However, although you phrased the question in a generic way, you were probably wondering however why Firefox had to update to Firefox 32.0.1 (12 September 2014) just a few days after installing Firefox 32.0 (2 September 2014). This is not constantly, though as last update was on July.

The explanation is -as always- in the release notes https://www.mozilla.org/en-US/firefox/32.0.1/releasenotes/ where we can that although Firefox 32 fixed some security issues, Firefox 32.0.1 was not due to discovery of new vulnerabilities, but because Firefox 32 "failed" on computers with multiple graphics cards (one of those non-security major issues).

32.0.1 - Stability issues for computers with multiple graphics cards

32.0.1 - Mixed content icon may be incorrectly displayed instead of lock icon for SSL sites

32.0.1 - WebRTC: setRemoteDescription() silently fails if no success callback is specified

So, as an exception to the general advice, updating to Firefox 32.0.1 if you are running Firefox 32.0 is not a pressing issue unless you use multiple graphic cards (or using Android). But when 32.0.2 appears, updating to it may be. You must be very careful each time about what exactly changed if you want to keep running non-latest versions of your browser (and safe).

If you are dealing with a single computer, updating probably takes less time than figuring it out ☺ (and we should be grateful to the last generation of auto-updaters for making them so seamless)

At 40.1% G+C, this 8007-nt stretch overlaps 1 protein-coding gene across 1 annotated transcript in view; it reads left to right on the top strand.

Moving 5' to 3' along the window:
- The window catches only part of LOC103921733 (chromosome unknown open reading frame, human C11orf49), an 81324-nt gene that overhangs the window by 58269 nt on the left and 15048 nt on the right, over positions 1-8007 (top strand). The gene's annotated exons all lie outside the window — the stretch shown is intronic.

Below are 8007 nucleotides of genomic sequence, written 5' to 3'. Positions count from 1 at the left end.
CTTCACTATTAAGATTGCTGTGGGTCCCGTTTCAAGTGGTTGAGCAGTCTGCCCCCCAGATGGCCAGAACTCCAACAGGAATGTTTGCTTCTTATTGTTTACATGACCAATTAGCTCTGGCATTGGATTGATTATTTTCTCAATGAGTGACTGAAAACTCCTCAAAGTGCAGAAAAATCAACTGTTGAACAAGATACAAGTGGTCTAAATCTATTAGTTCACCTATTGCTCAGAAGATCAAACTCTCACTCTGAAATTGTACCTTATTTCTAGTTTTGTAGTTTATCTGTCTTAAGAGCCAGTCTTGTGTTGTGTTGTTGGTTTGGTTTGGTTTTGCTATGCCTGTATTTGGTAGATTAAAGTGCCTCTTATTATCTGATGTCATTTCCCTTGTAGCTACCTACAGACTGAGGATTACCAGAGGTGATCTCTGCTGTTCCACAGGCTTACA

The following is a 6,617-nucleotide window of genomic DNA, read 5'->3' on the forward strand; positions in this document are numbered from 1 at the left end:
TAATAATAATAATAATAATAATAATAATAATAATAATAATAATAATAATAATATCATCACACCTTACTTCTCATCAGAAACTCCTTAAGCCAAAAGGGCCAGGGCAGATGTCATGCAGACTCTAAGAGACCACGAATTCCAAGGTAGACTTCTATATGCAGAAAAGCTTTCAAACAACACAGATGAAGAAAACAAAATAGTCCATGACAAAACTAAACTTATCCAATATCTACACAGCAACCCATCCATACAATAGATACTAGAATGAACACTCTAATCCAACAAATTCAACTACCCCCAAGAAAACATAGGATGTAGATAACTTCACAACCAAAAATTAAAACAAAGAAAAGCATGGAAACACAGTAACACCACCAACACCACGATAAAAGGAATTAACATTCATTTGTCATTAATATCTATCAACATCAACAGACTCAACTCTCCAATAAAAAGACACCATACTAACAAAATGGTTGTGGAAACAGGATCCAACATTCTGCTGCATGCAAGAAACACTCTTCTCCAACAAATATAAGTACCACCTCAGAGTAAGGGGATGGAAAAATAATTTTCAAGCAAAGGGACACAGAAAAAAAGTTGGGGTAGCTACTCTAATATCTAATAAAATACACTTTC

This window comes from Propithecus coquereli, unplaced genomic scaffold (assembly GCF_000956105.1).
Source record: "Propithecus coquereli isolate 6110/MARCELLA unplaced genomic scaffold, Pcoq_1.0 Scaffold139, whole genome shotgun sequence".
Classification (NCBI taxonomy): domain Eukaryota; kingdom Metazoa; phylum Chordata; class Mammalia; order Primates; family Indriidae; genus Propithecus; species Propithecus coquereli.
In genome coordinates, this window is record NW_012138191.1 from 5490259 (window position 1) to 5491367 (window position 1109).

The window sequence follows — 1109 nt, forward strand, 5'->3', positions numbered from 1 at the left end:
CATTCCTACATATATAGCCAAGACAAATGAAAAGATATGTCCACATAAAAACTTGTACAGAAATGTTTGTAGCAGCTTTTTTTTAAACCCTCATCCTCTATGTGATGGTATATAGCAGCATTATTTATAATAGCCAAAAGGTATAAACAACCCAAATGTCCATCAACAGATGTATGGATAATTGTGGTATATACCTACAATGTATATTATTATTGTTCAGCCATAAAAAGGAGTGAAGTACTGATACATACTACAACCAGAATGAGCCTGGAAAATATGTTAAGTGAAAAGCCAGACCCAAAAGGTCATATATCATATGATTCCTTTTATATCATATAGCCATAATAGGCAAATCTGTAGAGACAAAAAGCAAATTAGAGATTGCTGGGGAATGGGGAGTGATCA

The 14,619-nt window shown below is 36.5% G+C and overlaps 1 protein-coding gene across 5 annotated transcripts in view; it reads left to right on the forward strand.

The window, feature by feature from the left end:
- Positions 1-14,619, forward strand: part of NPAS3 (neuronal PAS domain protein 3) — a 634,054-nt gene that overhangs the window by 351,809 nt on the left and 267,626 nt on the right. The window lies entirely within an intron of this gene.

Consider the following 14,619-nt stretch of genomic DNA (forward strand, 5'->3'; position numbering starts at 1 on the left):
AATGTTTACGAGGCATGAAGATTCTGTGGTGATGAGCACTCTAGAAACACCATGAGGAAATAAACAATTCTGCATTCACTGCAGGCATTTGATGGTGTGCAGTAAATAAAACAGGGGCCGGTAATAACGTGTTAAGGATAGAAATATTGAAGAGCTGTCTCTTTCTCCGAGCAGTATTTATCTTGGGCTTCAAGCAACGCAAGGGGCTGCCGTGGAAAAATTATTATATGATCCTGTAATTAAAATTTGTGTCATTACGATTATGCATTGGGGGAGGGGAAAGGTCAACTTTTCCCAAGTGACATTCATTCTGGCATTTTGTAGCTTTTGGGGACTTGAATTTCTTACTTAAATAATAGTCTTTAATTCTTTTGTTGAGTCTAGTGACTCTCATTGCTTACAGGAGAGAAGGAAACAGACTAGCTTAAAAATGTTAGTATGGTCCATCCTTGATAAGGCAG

4

Here is a link to Firefox's security update notes:

Security Advisories

You can see by the number of fixes, and especially those marked "critical," that by not updating you would invite significant risk.

4

Shortest answer, read the Firefox changelog for a release and witness why. You can find it @

https://www.mozilla.org/en-US/firefox/releases/

For all the specific releases. Just click on one of the release numbers.

1

All software has bugs. Updates help to resolve those bugs.

When it comes to browsers, bugs can mean that malware can infect your browser, or even your machine. Worst case? An attacker can learn your banking details and empty your account.

  • Could you give examples of what exactly could happen? How common are these security holes? – Thomas Sep 17 '14 at 18:10
  • 2
    When you visit a web page, it hosts malware somewhere on the page. Your browser downloads the content and processes it, but it exploits a bug in your browser. In the background, it installs a keylogger. Now everything you type is sent to an attacker. These holes are common. Raz has a nice list. – schroeder Sep 17 '14 at 18:14